In Milan, Jean-Claude Chalmet explains why we should be thinking more deeply about ourselves
When Jean-Claude Chalmet, founder of The Place Retreats centre in Bali, gave a lecture at the Kenta Foundation in Milan on mental health in business and society, he started by asking the audience, “Who are you?” Not to elicit names or exchange pleasantries, but to invite those present to think more deeply about themselves.
In this two-part blog, we explain why.
In part 1 we look at the connection between heart and mind, how opening the heart is central to a journey of self-discovery and the disconnect between our emotional and intellectual maturity.
Connecting the heart and mind
In order to achieve a state of emotional well-being and good mental health in today’s world, Chalmet argues we need to first find out who we truly are.
He asks, “How do we connect as human beings at work, in the office, at school, with our children, and with our partners?”
We live in a world dominated by information overflow. Our busy lives dictate that we are on a permanent fast track. We have created a set of masks that we wear.
But in creating different personas, have we lost the connection with who we really are?
We are one person in the family, a different person in the office, another person with our friends. Chalmet explains that in this situation it is very difficult for a person to know their true self. There is a disconnect between heart and mind and it affects how we behave in all aspects of our lives, including the vast amount of time we spend at work.
Chalmet says, connecting the heart and mind is both the most difficult and the easiest thing to achieve. Importantly, it requires that we look more deeply within.
Self-discovery begins with opening the heart
The one thing Chalmet has observed working with people from all walks of life, whether they are business owners, industrialists, bankers, or people who are simply drifting in life, is that opening the heart is a challenge for all. To anyone wishing to begin a journey of self-discovery, he starts by asking these questions:
“Who are you? What are you? What are you about? What is your purpose in life? How do you want to connect to yourself? What are you interested in? What makes you, you?”
Many people struggle to answer these questions when they are first asked, but they are central to the process of opening the heart and finding out who we really are.
Chalmet teaches that opening our hearts to who we are is one of the biggest challenges we will experience in life, but also one of the biggest joys we can experience too.
He asks: “Can you remember the child, the 5-year-old, the 10-year-old, the 20-year-old version of you? Where along the way did you start to disconnect from yourself? How did that happen?”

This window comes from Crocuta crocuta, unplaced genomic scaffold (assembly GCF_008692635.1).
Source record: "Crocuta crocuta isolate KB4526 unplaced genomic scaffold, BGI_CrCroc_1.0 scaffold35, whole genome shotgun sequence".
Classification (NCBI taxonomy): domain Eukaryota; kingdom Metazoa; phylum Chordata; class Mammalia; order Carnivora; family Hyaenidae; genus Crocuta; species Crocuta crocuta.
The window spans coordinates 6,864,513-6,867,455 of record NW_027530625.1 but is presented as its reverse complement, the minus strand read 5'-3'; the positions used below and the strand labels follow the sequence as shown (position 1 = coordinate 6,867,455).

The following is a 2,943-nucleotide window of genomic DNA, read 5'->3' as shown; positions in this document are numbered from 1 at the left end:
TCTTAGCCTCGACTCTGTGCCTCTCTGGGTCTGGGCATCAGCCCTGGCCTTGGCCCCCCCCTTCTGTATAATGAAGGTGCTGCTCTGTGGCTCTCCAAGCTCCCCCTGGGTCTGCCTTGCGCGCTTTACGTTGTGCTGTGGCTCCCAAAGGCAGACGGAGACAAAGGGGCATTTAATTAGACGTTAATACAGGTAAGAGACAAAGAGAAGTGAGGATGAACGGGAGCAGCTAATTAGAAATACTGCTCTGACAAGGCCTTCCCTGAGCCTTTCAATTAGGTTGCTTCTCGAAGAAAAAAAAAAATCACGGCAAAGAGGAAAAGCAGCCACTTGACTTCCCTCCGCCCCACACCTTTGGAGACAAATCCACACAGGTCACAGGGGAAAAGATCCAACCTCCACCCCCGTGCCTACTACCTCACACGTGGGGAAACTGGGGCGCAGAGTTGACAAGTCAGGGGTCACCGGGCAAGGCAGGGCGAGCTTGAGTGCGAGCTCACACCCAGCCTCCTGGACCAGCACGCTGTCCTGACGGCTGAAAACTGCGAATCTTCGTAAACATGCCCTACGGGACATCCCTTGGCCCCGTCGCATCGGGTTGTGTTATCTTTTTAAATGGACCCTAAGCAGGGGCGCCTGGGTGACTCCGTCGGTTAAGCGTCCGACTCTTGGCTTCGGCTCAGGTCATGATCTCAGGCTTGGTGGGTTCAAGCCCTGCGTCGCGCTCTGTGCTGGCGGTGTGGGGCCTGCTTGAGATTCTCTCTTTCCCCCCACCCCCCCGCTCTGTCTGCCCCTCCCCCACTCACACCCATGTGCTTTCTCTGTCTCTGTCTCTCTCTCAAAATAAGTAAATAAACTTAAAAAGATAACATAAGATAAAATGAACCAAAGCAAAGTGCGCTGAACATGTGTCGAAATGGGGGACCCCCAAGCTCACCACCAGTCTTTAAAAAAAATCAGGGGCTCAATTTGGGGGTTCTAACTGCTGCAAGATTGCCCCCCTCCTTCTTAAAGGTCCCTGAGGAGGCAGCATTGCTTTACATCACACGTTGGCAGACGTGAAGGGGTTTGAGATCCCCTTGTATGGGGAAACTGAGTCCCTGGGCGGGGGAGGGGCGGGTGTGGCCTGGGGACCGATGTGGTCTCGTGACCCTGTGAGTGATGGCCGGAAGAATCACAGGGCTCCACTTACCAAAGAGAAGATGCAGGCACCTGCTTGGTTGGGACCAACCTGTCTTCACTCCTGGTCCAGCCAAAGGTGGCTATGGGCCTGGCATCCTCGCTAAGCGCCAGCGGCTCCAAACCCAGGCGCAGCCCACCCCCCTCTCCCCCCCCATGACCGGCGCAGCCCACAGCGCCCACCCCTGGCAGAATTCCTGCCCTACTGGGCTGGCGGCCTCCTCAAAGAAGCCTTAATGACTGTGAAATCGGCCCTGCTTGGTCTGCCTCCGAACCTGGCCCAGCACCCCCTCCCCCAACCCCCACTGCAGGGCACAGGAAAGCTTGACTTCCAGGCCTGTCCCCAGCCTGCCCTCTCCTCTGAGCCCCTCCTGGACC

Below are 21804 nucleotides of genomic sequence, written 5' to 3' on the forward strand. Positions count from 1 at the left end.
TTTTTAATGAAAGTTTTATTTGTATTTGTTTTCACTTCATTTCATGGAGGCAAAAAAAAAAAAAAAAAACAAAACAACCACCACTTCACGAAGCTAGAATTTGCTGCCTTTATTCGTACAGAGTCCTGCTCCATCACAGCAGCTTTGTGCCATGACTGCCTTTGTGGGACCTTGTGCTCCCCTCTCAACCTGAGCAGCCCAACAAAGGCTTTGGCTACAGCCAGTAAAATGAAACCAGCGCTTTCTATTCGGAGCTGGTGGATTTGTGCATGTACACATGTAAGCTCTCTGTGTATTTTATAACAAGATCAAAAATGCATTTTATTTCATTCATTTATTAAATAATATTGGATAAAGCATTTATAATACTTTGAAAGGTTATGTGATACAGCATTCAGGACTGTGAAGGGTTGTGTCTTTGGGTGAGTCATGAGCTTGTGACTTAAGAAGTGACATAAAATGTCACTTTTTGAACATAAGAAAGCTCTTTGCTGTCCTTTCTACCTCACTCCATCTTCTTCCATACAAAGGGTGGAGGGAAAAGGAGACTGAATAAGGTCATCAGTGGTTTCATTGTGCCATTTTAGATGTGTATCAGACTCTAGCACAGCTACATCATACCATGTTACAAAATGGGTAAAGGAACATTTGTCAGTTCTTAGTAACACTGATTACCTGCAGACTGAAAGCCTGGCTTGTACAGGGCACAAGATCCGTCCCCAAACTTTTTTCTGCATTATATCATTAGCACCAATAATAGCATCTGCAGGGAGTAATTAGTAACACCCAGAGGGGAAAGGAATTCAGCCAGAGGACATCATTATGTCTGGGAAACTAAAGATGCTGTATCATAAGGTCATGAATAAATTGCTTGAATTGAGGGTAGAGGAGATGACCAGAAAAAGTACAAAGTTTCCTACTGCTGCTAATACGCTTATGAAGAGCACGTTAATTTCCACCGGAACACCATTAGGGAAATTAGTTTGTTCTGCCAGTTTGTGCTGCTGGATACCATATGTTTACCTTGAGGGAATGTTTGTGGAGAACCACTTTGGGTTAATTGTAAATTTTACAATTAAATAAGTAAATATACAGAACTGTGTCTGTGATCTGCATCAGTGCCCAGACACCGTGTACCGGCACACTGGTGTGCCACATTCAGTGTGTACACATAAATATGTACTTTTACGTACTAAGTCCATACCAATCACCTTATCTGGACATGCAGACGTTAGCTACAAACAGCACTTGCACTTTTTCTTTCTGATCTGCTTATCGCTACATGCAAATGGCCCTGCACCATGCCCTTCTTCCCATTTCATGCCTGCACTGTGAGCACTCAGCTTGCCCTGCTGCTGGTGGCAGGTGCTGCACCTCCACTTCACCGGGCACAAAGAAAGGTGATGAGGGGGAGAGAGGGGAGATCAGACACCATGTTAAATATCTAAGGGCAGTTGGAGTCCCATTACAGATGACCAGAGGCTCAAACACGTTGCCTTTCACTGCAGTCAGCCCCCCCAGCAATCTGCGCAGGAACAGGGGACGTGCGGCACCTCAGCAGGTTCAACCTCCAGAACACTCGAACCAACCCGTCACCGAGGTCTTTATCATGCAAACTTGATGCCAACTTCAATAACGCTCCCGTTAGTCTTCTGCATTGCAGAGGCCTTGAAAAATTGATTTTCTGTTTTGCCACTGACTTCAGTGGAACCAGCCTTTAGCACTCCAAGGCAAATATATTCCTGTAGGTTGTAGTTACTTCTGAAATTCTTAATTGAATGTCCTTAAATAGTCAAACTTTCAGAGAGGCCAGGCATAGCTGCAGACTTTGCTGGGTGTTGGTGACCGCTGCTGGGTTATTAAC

Most people are unfamiliar with the concept of opening the heart. We don’t fully understand what that means. Our masks have become so familiar we are disconnected from our true self. But for many, this equates to an empty and sad space where we function below par.
Chalmet says it is our ability to show vulnerability which helps us to connect with each other. Yet, in the workplace, a kind of machismo still exists. Employers haven’t learnt how to support vulnerability at work, so workers hide their true selves away.
To be vulnerable, Chalmet says, we have to open our hearts.
“If we open our hearts, the most amazing things start to happen – people start to smile at you.”
In business, the link between employee well-being and productivity is being recognised, and that includes our mental health.
We work with computers. We sit at desks. We sit in the car. Everything we do in modern busy life is closing our hearts. That is why we have to work harder to open them. Employers need to understand that this is paramount for good mental well-being at work.
The disconnect between emotional age and intellectual years
To help us understand how disconnected we have become Chalmet poses two questions:
“How old are you emotionally?”
“How old are you intellectually?”
Initially, he says, people aren’t sure what is being asked. Elaborating, he says:
“If I asked your partner how old you are emotionally, what would they say?”
The point is most people, when asked, will place their intellectual age significantly above their emotional one.
If there is a discrepancy between our intellectual and emotional age, how do we draw a better balance and why does it matter?
If in the office you interact like a 35-year-old on the intellectual level, but react like a 15-year-old emotionally, throwing your toys out of the pram, the people around you aren’t going to be very happy. This incongruity is just as damaging in the workplace as it is at home.
Chalmet argues: “If you can bring those ages more in line, you get a better partner, a better parent, a better human being in the office. Anything that happens around us affects us. If each one of us can generate 1,2 or 3 per cent more openness and understanding of ourselves, think what an amazing atmosphere we can create.”
In business, this alignment brings more connection between employees, leading to better teamwork, happier more motivated staff and as a result, increased productivity.
So where do we begin?
See our next blog (part 2) for more on peeling back the mask – giving ourselves permission to show our true selves – and how to go beneath the noise and connect with our inner child and quiet our inner critic.